SEA-EYE 4 has 63 rescued people on board after joint civil fleet rescue operation

On Friday evening, the crews of the SEA-EYE 4 of Sea-Eye e.V. and the RISE ABOVE of Mission Lifeline e.V. rescued 63 people from an unseaworthy rubber boat and thus from acute danger to their lives. Among those rescued were 12 unaccompanied minors and five women. By the time of the rescue, the people had already been at sea for one and a half days.

The distress case was reported to the authorities by the aid organization AlarmPhone at noon and forwarded to the two rescue ships. After several hours of searching, the boat was found. When the RISE ABOVE reached the boat, the crew of the ship carried out first aid. Subsequently, the crew of the SEA-EYE 4 evacuated the people from the unseaworthy rubber boat in order to provide them with medical care and to supply the people with food, drink and warm clothing.


Some of the people rescued suffered chemical burns from gasoline spills on the rubber boat. Many were very weak and suffered from seasickness, so we had to stabilize people first. Numerous people also have older injuries from presumably traumatic experiences. At the moment, all those rescued are in stable condition and out of life-threatening danger,” said Nour Hanna, the mission doctor from German Doctors, describing the state of health of the guests after the rescue.

The rescue operation once again showed how effectively cooperation within the civilian fleet works: “Fleeing across the Mediterranean is particularly dangerous at this time of year because the weather can change quickly. That’s why we are happy that the cooperation between different civil organizations works so well. But it remains unforgivable that this work is still organized by us and our partners, instead of state actors. We therefore maintain the demand for a state-organized sea rescue mission with the clear mandate to save as many lives as possible,” says Gorden Isler, chairman of Sea-Eye e.V.


First mission for Sea-Eye since Giorgia Meloni’s extreme right-wing government took office.

The SEA-EYE 4 departed from Burriana on Wednesday (07.12.2022) for the sixth and final rescue mission in 2022. The ongoing mission is largely made possible by the civilian sea rescue alliance United4Rescue. “Without the help of the alliance, which is supported by more than 850 institutions, the current mission could not be financed,” says Gorden Isler, Chairman of Sea-Eye e.V.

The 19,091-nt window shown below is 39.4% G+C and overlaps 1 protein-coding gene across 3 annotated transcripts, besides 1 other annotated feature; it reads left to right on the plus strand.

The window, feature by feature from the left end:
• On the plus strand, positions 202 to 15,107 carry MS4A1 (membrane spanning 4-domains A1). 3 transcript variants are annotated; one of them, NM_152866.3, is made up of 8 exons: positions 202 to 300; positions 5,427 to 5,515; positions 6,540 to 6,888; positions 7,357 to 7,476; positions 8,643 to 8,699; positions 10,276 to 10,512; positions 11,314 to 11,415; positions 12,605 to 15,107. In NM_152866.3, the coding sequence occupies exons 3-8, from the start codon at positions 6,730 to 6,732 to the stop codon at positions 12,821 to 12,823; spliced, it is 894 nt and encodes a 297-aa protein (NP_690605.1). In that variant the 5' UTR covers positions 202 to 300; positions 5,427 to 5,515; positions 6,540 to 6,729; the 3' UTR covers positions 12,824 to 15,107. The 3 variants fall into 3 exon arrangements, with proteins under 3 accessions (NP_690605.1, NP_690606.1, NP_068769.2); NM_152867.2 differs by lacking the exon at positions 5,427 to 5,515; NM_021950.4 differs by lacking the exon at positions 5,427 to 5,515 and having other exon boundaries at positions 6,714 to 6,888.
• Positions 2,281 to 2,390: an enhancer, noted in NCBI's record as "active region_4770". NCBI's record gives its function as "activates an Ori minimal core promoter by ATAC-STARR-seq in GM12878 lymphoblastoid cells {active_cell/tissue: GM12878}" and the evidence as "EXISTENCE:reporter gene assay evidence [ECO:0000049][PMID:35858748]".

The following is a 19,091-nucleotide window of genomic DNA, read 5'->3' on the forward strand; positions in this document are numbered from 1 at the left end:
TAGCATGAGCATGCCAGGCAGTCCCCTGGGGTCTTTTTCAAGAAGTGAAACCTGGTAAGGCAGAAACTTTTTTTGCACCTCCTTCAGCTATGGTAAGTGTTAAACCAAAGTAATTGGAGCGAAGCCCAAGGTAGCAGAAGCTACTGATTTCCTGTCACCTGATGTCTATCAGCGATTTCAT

The Regensburg sea rescuers have been suffering from a massive drop in donations for months. A funding of 300,000 € by United4Rescue and further funding of 25,000 € by the UNO-Flüchtlingshilfe and 15,000 € by Civilfleet Support e.V. now enable the SEA-EYE 4 to return to the central Mediterranean. Since the alliance ship set off on its first rescue mission in May 2021, the crews have saved more than 2,300 people from drowning.

We are delighted that, thanks to our support, the SEA-EYE 4 was able to set off on its next mission and will be saving lives again in the coming days,” said Ansgar Gilster, board member of United4Rescue. “No rescue ship should be left in port because there is no money – that’s what we stand for with our broad alliance.

For the SEA-EYE 4, this is the first mission since the change of government in Italy. Already in the first weeks of the extreme right-wing government under Giorgia Meloni, the situation for civil sea rescue organizations in the Mediterranean has rapidly escalated. Prime Minister Meloni, as well as other members of the cabinet, did not only radically ramp up rhetorically. In November, for example, the Minister of the Interior, Matteo Piantedosi, issued an illegal decree in an attempt to massively restrict the fundamental right to asylum and to deny refugees the right to apply for asylum on European soil, contrary to current law.


In this situation, it is all the more important that we as a civic society stand up for the human right to bodily integrity. We will continue to stand together against the dying in the Mediterranean, and we demand a clear shift of course in refugee and migration policy from politicians,” says Dr Harald Kischlat, Chairman of German Doctors e.V.

The Bonn-based humanitarian aid organization German Doctors e.V. is once again providing the mission doctor on board. The organizations Sea-Eye and German Doctors want to continue working together in 2023 to save as many people as possible from drowning. How often the SEA-EYE 4 will be able to embark in 2023 is uncertain. Sea-Eye received significantly fewer donations this year than in the same period last year. 

We have to emphasize now that we will do fewer missions in the coming year if the situation does not improve quickly. Already the first planned mission in the coming year is seriously endangered,” says Isler.